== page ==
Diverticulosis Specialist

Northern Virginia Gastroenterology, P.C.

Gastroenterology & Hepatology located in Centreville, VA & Sterling, VA

Diverticulosis is a common digestive condition that affects 30% of adults between the ages of 50 and 59 and 70% of adults age 80 and older. In most people, diverticulosis causes no symptoms and requires no treatment. At Northern Virginia Gastroenterology, P.C., the team of expert gastroenterologists including Lance Lasner, MD, and Nisha Chand, MD, diagnose and manage diverticulosis to prevent symptoms that require treatment. To learn more about diverticulosis, call the office in Centreville, Sterling, or Chantilly, Virginia, or book an appointment online today.

Diverticulosis Q&A

What is diverticulosis?

Diverticulosis is a condition that affects the colon, causing tiny bulges or pockets in the lining (diverticula) of the bowel. These pouches most often appear in the sigmoid colon, which is the lower section of your large intestine. 

Diverticulosis is common, and your risk of developing the condition increases as you get older. Researchers are still investigating what causes someone to develop the tiny pouches in the colon, but theorize it may develop because of a lack of fiber in the diet.

Not getting enough fiber in the diet causes a buildup of waste in the colon, placing strain on the intestinal wall, leading to the tiny pouches and bulges. 

In most cases, diverticulosis causes no symptoms or problems. However, some people experience abdominal tenderness, bloating, or constipation. 

What tests diagnose diverticulosis?

The team at Northern Virginia Gastroenterology, P.C., may diagnose you with diverticulosis during a sigmoidoscopy or colonoscopy.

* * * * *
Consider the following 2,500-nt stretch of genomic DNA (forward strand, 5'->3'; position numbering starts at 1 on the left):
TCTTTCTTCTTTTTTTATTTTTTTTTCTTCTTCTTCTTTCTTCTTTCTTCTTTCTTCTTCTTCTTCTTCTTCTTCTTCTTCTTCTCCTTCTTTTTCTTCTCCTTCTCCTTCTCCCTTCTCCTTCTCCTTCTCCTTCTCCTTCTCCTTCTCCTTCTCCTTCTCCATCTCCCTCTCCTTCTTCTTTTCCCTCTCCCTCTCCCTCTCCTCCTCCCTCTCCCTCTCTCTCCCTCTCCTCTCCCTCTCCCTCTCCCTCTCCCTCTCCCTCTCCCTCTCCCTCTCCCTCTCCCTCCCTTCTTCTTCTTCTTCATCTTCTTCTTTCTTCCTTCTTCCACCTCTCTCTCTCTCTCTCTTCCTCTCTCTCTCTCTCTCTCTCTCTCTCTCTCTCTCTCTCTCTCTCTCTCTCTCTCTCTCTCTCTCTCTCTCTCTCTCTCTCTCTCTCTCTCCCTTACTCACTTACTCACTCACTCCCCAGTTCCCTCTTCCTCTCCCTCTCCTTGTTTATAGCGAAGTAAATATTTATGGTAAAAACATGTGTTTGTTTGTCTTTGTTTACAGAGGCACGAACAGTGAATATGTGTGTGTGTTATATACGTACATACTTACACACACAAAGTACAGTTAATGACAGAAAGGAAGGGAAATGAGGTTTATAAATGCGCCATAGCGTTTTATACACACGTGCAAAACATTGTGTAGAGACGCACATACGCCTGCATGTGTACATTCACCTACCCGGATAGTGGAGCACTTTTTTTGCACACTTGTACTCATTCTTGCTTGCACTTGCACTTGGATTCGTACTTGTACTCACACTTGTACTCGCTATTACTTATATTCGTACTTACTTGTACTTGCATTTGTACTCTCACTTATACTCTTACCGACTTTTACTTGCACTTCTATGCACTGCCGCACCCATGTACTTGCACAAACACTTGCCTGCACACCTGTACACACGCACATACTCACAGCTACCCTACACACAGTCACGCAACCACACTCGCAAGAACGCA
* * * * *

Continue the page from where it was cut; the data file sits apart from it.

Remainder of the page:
Because diverticulosis causes no symptoms, most people find out they have the digestive condition after undergoing one of these endoscopic procedures for something else, such as a colon cancer screening. 

What treatments can help me manage diverticulosis?

There’s no specific treatment for diverticulosis. However, the team at Northern Virginia Gastroenterology, P.C., recommends you eat a high-fiber diet to prevent complications from diverticulosis — namely diverticulitis, which occurs in fewer than 5% of people with diverticulosis.

Diverticulitis is inflammation and infection of the diverticula. It’s theorized that diverticulitis occurs because bacteria in your stool get stuck in the pouches, causing an infection. 

Adding more fiber to your diet softens stools and improves bowel movements to reduce the risk of constipation and waste backing up in your colon.

The team also recommends you increase your fluid intake when adding more fiber to your diet. Increasing fluids help move waste through your large intestine.

When do I need to be concerned about diverticulosis?

In most cases, diverticulosis causes no problems. However, you should schedule a consultation at Northern Virginia Gastroenterology, P.C., if you suspect you have diverticulitis. 

Common symptoms of diverticulitis include:

  • Pain or tenderness on the lower left side of your abdomen
  • Fever 
  • Nausea or vomiting
  • Rectal bleeding
  • Abdominal cramping

The team can provide treatment to clear up your infection and symptoms. Treatment may include antibiotics and a low-fiber diet. If you have a severe infection, the team may recommend intravenous (IV) antibiotics or surgery.

For help managing your diverticulosis, call Northern Virginia Gastroenterology, P.C., or book an appointment online today.